A DIY Guide to Wooden Floor Painting

Painting is an art that continues to evolve based on the creativity mindset of an individual. The same applies when it comes to maintaining a fantastic look and feel of the room. You can regularly change the paint colors of your floor at will, and there is no limit to your innovativeness. There are numerous other things you could do like

  • Wooden Floor PaintingUsing stencils or painter’s tape on chalkboards to make unique designs, geometric patterns, stripes and motifs.
  • Set off spaces in the room with borders or painted throw rugs.
  • Anchor bright areas or brighten up darker spaces.
  • Renew the old look of your floors with only a fraction of refinishing or replacement costs.

Repainting old floors is a hectic step especially in case there is old paint in question. If you need the new stain to remain glued to the floor, you need adequate preparations and appropriate steps.


Painting floors require proper planning. Typically, one needs to move additional objects from the areas to be painted, as well as find an alternative room or space to spend time while the painted floors dry off after painting. In addition to this, you need a conducive weather condition for the painted floors to dry off completely. Therefore, a humid climatic condition is far from recommended, as it would keep the paint tacky.

Selecting your paint

Standard oil-based enamel and oil-based porch or floor paints are the best. Although these are not ideal makeup products to go for, the have the ability to withstand the greatest foot traffic you would possibly have on the floors. Other paints are environment-friendly but less durable.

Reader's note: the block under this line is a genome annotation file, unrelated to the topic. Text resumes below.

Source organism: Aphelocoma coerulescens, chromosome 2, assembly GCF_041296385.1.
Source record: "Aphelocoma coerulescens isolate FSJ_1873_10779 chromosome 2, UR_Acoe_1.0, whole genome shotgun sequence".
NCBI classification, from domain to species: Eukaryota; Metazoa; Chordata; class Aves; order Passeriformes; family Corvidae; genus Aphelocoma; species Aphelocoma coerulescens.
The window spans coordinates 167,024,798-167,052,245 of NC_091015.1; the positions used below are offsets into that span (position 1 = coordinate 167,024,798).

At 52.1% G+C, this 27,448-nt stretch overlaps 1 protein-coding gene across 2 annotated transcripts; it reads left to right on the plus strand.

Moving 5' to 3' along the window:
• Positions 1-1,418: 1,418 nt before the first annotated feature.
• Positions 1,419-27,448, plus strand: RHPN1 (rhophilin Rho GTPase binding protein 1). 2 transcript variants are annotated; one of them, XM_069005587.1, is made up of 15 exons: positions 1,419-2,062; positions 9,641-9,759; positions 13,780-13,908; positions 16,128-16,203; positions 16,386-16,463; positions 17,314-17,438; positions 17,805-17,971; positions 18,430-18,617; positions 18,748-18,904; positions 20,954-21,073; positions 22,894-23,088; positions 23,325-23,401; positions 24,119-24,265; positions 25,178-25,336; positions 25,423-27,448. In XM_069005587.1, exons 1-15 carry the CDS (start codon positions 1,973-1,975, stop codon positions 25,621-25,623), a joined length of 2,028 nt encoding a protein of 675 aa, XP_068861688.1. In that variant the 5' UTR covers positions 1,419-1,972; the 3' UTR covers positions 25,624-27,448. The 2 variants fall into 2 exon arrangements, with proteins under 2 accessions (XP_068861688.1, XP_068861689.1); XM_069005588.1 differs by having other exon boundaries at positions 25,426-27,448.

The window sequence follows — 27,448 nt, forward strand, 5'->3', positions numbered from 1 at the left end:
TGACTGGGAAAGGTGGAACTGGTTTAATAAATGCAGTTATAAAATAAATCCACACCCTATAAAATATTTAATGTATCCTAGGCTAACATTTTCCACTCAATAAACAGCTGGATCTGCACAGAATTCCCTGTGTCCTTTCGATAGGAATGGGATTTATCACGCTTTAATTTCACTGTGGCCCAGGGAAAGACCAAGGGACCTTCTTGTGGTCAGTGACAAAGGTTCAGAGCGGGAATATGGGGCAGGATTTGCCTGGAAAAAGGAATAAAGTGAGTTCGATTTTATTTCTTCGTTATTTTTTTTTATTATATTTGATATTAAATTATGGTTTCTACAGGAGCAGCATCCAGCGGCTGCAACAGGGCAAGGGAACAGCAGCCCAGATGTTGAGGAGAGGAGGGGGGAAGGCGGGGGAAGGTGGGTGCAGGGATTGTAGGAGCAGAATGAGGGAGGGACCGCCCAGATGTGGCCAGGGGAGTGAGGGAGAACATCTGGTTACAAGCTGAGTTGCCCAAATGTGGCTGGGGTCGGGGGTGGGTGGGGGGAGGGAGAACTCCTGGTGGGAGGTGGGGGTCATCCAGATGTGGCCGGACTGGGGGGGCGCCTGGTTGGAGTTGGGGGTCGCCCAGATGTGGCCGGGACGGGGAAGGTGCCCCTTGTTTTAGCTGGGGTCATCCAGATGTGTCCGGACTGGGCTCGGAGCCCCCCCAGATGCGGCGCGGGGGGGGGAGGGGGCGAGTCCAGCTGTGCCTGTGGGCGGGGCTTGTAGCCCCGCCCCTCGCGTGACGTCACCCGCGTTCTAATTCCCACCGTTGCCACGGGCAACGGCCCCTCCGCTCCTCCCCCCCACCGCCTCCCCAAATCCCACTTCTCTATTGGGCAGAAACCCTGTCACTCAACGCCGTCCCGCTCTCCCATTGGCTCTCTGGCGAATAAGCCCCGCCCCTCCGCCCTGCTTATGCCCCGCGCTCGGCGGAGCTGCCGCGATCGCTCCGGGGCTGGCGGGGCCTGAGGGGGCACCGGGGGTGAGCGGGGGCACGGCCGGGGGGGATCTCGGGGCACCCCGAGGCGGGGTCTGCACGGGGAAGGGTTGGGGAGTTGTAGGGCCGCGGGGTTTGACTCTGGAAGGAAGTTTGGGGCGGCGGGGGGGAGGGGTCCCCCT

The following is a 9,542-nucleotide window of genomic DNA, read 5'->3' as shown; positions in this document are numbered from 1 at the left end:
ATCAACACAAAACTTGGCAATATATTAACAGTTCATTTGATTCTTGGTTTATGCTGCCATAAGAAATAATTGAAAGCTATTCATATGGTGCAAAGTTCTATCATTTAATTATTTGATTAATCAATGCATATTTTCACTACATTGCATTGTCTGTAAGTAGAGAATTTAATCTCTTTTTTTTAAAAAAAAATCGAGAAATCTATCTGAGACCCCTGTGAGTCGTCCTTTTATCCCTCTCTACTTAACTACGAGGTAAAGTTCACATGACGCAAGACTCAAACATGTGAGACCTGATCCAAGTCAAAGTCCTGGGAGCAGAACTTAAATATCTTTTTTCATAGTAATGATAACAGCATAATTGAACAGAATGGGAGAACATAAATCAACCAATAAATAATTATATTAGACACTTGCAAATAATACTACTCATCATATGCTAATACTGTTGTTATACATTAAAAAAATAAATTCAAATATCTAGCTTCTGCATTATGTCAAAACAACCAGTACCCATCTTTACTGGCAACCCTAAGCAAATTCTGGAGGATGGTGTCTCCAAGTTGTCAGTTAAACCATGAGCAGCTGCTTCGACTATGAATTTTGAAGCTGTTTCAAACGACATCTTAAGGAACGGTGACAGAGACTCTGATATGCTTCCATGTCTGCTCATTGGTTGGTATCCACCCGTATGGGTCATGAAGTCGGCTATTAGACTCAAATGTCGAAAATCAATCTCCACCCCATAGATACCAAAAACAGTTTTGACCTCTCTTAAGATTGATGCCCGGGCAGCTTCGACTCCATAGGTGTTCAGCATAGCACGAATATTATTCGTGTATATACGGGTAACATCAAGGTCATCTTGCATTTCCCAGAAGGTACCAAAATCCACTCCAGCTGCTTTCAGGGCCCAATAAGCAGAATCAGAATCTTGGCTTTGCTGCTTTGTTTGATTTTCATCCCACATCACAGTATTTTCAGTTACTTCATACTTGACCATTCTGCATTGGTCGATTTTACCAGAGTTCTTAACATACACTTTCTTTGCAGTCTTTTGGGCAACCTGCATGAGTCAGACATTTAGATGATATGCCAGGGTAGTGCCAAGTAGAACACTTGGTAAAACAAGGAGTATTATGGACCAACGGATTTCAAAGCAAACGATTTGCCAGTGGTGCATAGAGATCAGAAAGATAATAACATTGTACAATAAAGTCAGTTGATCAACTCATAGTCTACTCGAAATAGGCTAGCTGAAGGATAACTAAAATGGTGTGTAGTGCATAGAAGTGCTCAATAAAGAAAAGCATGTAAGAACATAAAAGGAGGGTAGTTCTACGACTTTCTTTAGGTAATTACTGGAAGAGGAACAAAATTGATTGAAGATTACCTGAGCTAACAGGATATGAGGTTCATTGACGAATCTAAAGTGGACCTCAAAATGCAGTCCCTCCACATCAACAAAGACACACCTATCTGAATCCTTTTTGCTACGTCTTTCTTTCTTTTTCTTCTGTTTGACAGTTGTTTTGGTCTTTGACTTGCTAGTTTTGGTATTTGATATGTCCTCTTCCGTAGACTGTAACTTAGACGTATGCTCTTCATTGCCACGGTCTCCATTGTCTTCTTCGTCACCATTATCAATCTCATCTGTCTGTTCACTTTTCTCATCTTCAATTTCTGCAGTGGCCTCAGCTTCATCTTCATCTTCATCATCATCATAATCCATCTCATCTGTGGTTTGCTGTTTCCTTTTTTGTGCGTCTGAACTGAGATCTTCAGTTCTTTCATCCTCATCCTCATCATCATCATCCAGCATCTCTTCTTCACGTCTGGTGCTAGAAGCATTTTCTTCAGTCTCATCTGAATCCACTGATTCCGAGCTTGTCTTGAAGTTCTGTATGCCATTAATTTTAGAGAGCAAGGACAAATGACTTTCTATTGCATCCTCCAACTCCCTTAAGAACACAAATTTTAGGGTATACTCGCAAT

How to stain wooden floors

Before you begin painting, ensure that your floor has no traces of wax. You may alternatively opt to the removal of such if it exists before commencing. Stick to these steps when staining your floors.

Step one: Rough up your surface. Do this using a 150-grit sandpaper with the aid of a square pad sander, or manually. There is no need to sand it completely as the aim is only to remove the glossy top finish from the floor.

Step two: Clean the floor. Vigorously vacuum the floor then damp-mop it to get rid of any dust. Ensure the floor is spotless then leave it to dry.

Step three: Apply the first coat of paint. For this process, you only need to aim at achieving a thin coat of paint using a roller or brush. Both serve the purpose when but at different speeds. Begin by cutting carefully on the edges and corners, and then use a roller or brush to finish your way towards the door. Gove the paint enough time to dry off for 24-48 hours.

Step four: smoothen the dry layer of paint. Using a 220-grit sandpaper, smoothen the surface and remove any grain particles and dust.

Step five: Paint the second layer color coat. In the same way, you applied the first coat, apply the second coat towards the door and leave the floor to dry.  For the second layer of skin, you can allow it up to three days to dry.

Step six: Add a decorative touch. After the base coat is properly set, you are now free to add up any extra decorations you so desire. Even as you do this, pay keen attention to the type of tape you use to avoid pulling off the hard worked on paint.

Step seven: Optionally, seal the floor.  Do this in areas that experience abnormal traffic rates. Clear polyurethane does the trick.

Step eight: let paint heal or cure. You will need some extra weeks for the paint to cure completely and the smell to disappear completely.